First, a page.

The image illustrates the differences between the parasympathetic and sympathetic nervous systems, which are two branches of the autonomic nervous system that regulate involuntary body functions.
On the left side, the parasympathetic nervous system is represented by blue lines and is responsible for “rest and digest” activities. It constricts the pupil, stimulates salivation, constricts the bronchi in the lungs and decreases heart rate, and stimulates digestive activity. It also stimulates the gallbladder, inhibits adrenaline production, contracts the bladder, and relaxes the rectum. This system is activated when the body is at rest, directing energy to body maintenance, digestion, and conserving energy.
The sympathetic nervous system, shown on the right with red lines, is involved with “fight or flight” responses. It dilates the pupil, inhibits salivation, relaxes the bronchi in the lungs and increases heart rate, and inhibits digestive activity. Furthermore, it stimulates glucose release by the liver, stimulates the release of epinephrine and norepinephrine, relaxes the bladder, and is responsible for the functions associated with orgasm, ejaculation, and contraction of the rectum. This system prepares the body for intense physical activity and is activated in response to stress or danger.
The central structure depicted is the spinal cord, with the sympathetic chain of ganglia adjacent to it. The parasympathetic nerves are shown extending from the cranial and sacral regions, while the sympathetic nerves emerge from the thoracic and lumbar regions. This anatomical distribution reflects the different origins of the parasympathetic (craniosacral) and sympathetic (thoracolumbar) fibers.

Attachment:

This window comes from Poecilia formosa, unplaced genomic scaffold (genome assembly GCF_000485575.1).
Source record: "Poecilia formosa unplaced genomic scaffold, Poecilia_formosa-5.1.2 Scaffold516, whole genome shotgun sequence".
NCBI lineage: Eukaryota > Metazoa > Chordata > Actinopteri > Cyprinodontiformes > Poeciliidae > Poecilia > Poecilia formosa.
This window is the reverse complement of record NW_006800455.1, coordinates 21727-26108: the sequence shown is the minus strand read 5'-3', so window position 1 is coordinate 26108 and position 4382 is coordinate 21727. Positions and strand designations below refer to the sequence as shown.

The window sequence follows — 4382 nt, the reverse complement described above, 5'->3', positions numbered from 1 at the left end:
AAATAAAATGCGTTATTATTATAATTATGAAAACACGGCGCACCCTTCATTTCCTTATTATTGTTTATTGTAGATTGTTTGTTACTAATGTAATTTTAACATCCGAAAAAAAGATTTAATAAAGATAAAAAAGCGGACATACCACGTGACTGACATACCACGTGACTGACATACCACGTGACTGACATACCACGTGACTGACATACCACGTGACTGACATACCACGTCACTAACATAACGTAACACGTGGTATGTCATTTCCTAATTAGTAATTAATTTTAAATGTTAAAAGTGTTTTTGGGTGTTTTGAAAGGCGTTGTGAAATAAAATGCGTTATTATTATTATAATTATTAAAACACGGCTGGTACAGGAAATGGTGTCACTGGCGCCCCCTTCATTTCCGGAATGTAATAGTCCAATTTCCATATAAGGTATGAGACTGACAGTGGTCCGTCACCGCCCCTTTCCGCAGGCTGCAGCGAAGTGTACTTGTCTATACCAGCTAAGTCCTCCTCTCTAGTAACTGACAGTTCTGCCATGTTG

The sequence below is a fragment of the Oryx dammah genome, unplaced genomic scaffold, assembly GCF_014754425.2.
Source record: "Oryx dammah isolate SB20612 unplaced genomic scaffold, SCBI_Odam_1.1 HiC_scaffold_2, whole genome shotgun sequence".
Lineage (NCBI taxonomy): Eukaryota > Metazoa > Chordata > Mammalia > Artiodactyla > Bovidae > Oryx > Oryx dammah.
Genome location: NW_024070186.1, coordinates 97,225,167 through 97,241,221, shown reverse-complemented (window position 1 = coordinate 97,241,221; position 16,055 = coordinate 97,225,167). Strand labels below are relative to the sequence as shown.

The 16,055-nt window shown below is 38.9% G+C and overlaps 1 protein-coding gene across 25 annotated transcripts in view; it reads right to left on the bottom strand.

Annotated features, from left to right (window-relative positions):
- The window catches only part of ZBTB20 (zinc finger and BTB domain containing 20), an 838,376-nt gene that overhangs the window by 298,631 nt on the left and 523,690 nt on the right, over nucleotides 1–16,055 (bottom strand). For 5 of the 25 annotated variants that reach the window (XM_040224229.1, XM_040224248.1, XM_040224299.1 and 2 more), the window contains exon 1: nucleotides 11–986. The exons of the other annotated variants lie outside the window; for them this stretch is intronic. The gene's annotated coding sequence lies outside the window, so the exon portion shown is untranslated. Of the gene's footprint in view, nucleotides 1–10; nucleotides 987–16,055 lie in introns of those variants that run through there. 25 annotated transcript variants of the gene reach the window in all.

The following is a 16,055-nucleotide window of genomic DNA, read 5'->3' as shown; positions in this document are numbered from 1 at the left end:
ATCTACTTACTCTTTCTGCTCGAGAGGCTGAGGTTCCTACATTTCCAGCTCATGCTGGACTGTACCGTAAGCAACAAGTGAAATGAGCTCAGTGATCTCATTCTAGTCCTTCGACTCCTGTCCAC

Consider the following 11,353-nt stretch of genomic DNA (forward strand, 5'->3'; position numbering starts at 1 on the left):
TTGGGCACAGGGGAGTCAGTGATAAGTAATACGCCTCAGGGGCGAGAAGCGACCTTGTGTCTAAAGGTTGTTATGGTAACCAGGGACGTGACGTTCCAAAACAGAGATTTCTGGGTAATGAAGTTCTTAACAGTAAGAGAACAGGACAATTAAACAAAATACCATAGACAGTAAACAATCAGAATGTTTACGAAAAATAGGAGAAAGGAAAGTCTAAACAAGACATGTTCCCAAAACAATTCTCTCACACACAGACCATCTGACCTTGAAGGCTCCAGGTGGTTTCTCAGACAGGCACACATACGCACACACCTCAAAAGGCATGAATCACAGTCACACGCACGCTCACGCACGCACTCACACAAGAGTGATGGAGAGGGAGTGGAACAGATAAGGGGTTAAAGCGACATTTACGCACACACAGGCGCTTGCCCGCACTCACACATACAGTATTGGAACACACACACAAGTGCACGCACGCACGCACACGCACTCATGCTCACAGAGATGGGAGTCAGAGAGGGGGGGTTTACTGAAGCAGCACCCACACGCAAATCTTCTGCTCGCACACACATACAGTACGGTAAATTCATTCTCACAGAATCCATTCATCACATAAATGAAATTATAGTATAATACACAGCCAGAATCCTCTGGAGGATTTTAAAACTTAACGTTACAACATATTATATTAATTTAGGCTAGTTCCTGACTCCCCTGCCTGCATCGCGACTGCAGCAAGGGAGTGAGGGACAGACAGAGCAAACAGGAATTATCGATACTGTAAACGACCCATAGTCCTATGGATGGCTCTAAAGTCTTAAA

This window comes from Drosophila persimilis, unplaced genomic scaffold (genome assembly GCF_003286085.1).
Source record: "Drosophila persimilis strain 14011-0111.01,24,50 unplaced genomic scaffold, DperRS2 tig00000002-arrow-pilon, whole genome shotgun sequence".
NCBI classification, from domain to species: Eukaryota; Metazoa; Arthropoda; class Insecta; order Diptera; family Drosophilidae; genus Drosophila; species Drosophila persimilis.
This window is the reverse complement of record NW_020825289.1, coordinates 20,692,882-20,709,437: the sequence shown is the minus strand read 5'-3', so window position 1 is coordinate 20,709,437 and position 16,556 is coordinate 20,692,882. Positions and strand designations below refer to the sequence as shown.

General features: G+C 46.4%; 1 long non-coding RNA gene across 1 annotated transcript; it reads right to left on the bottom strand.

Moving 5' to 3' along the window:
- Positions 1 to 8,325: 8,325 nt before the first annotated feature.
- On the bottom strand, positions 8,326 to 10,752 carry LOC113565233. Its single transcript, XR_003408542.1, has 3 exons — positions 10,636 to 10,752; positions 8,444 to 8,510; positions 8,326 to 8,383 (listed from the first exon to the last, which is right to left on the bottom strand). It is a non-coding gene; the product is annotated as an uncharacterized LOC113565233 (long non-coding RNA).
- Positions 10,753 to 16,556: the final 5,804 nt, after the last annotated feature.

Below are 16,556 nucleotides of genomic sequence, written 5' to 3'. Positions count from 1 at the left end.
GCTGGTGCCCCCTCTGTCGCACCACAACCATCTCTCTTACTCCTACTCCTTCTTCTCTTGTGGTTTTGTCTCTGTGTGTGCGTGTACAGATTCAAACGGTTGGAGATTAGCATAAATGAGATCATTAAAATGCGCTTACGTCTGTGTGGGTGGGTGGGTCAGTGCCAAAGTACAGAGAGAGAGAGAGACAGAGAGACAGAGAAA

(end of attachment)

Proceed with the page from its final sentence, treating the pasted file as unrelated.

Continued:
The interactions between these two systems maintain homeostasis in the body by balancing the body’s response to changing conditions, either by stimulating or by inhibiting various physiological processes.
The image depicts the sympathetic nervous system, which is a part of the autonomic nervous system responsible for the body’s rapid involuntary response to dangerous or stressful situations. It shows a series of red lines that indicate the pathways from the spinal cord to various organs, representing the sympathetic nerve fibers.
At the top, we see the brain, which is the control center for the sympathetic system, though it operates largely unconsciously. The red lines connect the brain to the eyes, where the sympathetic system causes pupil dilation. This is beneficial in situations requiring heightened alertness, as it allows more light into the eyes, potentially improving vision.
Next, we see the pathways leading to the salivary glands, which are inhibited by the sympathetic nervous system, often resulting in a dry mouth during stress. The lines also extend to the lungs, where the sympathetic system relaxes the bronchi, allowing for increased air flow, which is essential during physical exertion or a fight-or-flight response.
The heart is also shown with connections from the sympathetic system, which accelerates the heartbeat to pump more blood to muscles, the brain, and other organs during emergency situations.
The sympathetic fibers then reach the stomach and intestines, where they inhibit peristalsis and secretion, effectively slowing down digestion, as the body redirects energy to more critical functions necessary for immediate survival.